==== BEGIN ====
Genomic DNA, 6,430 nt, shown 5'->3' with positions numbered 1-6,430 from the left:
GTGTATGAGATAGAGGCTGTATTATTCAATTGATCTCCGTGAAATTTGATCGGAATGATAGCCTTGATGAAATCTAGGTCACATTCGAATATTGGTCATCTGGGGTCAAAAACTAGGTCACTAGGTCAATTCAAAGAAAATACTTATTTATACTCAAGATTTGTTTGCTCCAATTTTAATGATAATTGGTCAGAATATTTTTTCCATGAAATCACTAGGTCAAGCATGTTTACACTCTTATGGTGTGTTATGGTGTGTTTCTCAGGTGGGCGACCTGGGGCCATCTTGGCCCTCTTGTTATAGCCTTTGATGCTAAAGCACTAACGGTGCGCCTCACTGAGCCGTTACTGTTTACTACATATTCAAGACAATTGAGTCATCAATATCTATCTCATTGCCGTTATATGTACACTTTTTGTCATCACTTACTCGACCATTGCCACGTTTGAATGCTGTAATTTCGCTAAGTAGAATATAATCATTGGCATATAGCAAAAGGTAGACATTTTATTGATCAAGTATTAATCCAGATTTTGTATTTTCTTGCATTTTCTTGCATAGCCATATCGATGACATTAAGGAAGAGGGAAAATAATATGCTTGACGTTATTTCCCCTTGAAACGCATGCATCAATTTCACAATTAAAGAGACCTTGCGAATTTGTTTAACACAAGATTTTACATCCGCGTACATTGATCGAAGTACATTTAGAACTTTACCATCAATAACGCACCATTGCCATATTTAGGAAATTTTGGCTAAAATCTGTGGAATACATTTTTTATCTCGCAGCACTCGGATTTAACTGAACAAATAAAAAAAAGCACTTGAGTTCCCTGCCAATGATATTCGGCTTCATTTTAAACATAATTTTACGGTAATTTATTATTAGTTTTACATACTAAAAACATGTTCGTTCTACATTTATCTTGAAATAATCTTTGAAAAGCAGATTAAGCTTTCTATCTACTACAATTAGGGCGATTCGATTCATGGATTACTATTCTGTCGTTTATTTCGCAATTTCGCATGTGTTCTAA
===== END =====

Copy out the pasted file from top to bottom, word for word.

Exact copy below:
Genomic DNA, 6,430 nt, shown 5'->3' with positions numbered 1-6,430 from the left:
GTGTATGAGATAGAGGCTGTATTATTCAATTGATCTCCGTGAAATTTGATCGGAATGATAGCCTTGATGAAATCTAGGTCACATTCGAATATTGGTCATCTGGGGTCAAAAACTAGGTCACTAGGTCAATTCAAAGAAAATACTTATTTATACTCAAGATTTGTTTGCTCCAATTTTAATGATAATTGGTCAGAATATTTTTTCCATGAAATCACTAGGTCAAGCATGTTTACACTCTTATGGTGTGTTATGGTGTGTTTCTCAGGTGGGCGACCTGGGGCCATCTTGGCCCTCTTGTTATAGCCTTTGATGCTAAAGCACTAACGGTGCGCCTCACTGAGCCGTTACTGTTTACTACATATTCAAGACAATTGAGTCATCAATATCTATCTCATTGCCGTTATATGTACACTTTTTGTCATCACTTACTCGACCATTGCCACGTTTGAATGCTGTAATTTCGCTAAGTAGAATATAATCATTGGCATATAGCAAAAGGTAGACATTTTATTGATCAAGTATTAATCCAGATTTTGTATTTTCTTGCATTTTCTTGCATAGCCATATCGATGACATTAAGGAAGAGGGAAAATAATATGCTTGACGTTATTTCCCCTTGAAACGCATGCATCAATTTCACAATTAAAGAGACCTTGCGAATTTGTTTAACACAAGATTTTACATCCGCGTACATTGATCGAAGTACATTTAGAACTTTACCATCAATAACGCACCATTGCCATATTTAGGAAATTTTGGCTAAAATCTGTGGAATACATTTTTTATCTCGCAGCACTCGGATTTAACTGAACAAATAAAAAAAAGCACTTGAGTTCCCTGCCAATGATATTCGGCTTCATTTTAAACATAATTTTACGGTAATTTATTATTAGTTTTACATACTAAAAACATGTTCGTTCTACATTTATCTTGAAATAATCTTTGAAAAGCAGATTAAGCTTTCTATCTACTACAATTAGGGCGATTCGATTCATGGATTACTATTCTGTCGTTTATTTCGCAATTTCGCATGTGTTCTAA